This page contains a Flash digital edition of a book.
Inhibitor development


(a) Intensity of FVIII treatment The intensity of treatment, ranging from high-dose intensive FVIII (FVIII) treatment to prophylactic treatment, has been associated with the inhibitor incidence.19–22


Intensive treatment with


high-dosed FVIII treatment for bleeds and surgery has been associated with an increased risk of inhibitor development. On the other hand, low-intensity treatment, low-dose, prophylactic FVIII treatment was associated with a decreased risk for inhibitor development. It has been suggested that the effect of prophylaxis was more pronounced in patients with low-risk F8 gene mutations, but diminished in patients with high-risk F8 gene mutations.20


The extent of tissue damage during FVIII treatment is related to the risk of inhibitor development. During intensive treatment with FVIII for major bleeds or surgery, extensive tissue damage and inflammation are often present. The injured cells release endogenous cellular alarm signals that activate antigen presenting cells. These cells present FVIII-derived antigen with up-regulated costimulatory signals to T lymphocytes. These cells then provide help to enhance antibody formation by B lymphocytes. In prophylactic treatment, opposite treatment conditions are present; patients are exposed to FVIII in the absence of tissue damage. The presentation of FVIII antigen in combination with costimulatory signals is prevented. Therefore, in prophylaxis, immune tolerance is more likely to result.23


(b) FVIII product type


Ever since their introduction, there has been concern that recombinant FVIII products carry an increased risk of inhibitor formation. Post-translational modifications of the FVIII protein, lack of von Willebrand factor or other plasma compounds (such as transforming growth factor β) and changes in phospholipid binding affinity have been suggested to be responsible for an increased immunogenicity of recombinant FVIII products.24–26


assessed the available data, but there is no conclusive evidence for a difference in immunogenicity between recombinant FVIII products and plasma-derived products.3,27,28


Currently ongoing is a trial


randomising patients with severe haemophilia A to either any plasma- derived von Willebrand factor containing FVIII products (with a ratio of VWF to


FVIII:C of ≥0.3) or second- or third- generation recombinant FVIII products.29 From the point of view of inhibitor development, plasma-derived FVIII products are not preferred over recombinant FVIII products. Although in the past 20 years no transmission of blood-transmitted hepatitis viruses or HIV has occurred, a theoretical risk exists of transmission of prion protein of the variant Creutzfeldt Jakob disease. Therefore, from a safety point of view, even though international guidelines do not express a preference for recombinant over plasma-derived FVIII products, several national guidelines recommend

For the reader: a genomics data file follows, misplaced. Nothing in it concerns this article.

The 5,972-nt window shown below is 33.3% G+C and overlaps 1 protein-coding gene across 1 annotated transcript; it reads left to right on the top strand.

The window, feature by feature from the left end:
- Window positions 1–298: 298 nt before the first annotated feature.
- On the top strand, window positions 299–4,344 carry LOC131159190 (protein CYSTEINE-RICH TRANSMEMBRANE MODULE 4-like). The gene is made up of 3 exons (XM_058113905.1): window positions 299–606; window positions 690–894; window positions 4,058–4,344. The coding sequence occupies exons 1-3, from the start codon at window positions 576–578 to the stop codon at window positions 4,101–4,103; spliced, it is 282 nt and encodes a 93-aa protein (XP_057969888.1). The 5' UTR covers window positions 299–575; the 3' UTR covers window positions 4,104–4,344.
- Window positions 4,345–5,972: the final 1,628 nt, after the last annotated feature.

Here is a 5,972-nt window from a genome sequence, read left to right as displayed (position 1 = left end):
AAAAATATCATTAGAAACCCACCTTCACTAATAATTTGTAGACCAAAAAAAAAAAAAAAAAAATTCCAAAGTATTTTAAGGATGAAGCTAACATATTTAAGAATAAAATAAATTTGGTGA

FVIII product type Intensity of FVIII treatment


Infections & vaccinations Mode of infusion


Ethnicity


Family history of inhibitors F8 gene mutation type MHC II phenotype


Polymorphisms cytokine genes Figure 1: Putative genetic and non-genetic risk factors of inhibitor development in severe haemophilia A


immunogenic products. New developments in haemophilia treatment emerge fast, including the use of novel technologies in clotting factor product manufacture. Recently introduced FVIII products with longer half-lives still have an unknown immunogenicity. Furthermore, in the future, alternative therapies to intravenous infusions of FVIII products may be adopted, such as oral administration of FVIII DNA,34 bispecific antibody therapy to restore FVIII cofactor activity,35


premature termination


codon-suppressing therapeutics36 therapy.37


and gene Also, these future therapies may


give rise to inhibitory antibodies. However, it is difficult to predict their effects on the


“A risk score was developed that can be used to classify previously untreated patients with severe haemophilia according to their risk of inhibitor development”


the use of recombinant FVIII products.1,30 Differential risks of inhibitor


development between recombinant FVIII products have been reported. Two highly immunogenic pasteurised plasma-derived FVIII concentrates gave rise to high-titer inhibitors in patients who had been treated extensively with FVIII.31,32


One Three reviews systematically


study reported a 60% increased risk of inhibitor development (CI 1.08-2.37) with second generation full-length recombinant FVIII products compared to third generation full-length recombinant FVIII products, which needs further confirmation.33


Such


findings may provide the opportunity to gain knowledge on specific reasons for increased immunogenicity, which could help the further development of new less


incidence of inhibitor development. It is therefore of utmost importance to continually monitor the effect of new treatments on the risk of inhibitor development.


Prediction score


A risk score was developed to classify previously untreated patients with severe haemophilia according to their risk of inhibitor development.38


The risk score


comprised positive family history (two points), high risk F8 gene mutations (two points), and intensive treatment at initial treatment (three points). The


development of inhibitors could validly be predicted with the risk stratification score. The prediction score will be


www.hospitalpharmacyeurope.com 19


Page 1  |  Page 2  |  Page 3  |  Page 4  |  Page 5  |  Page 6  |  Page 7  |  Page 8  |  Page 9  |  Page 10  |  Page 11  |  Page 12  |  Page 13  |  Page 14  |  Page 15  |  Page 16  |  Page 17  |  Page 18  |  Page 19  |  Page 20  |  Page 21  |  Page 22  |  Page 23  |  Page 24  |  Page 25  |  Page 26  |  Page 27  |  Page 28  |  Page 29  |  Page 30  |  Page 31  |  Page 32  |  Page 33  |  Page 34  |  Page 35  |  Page 36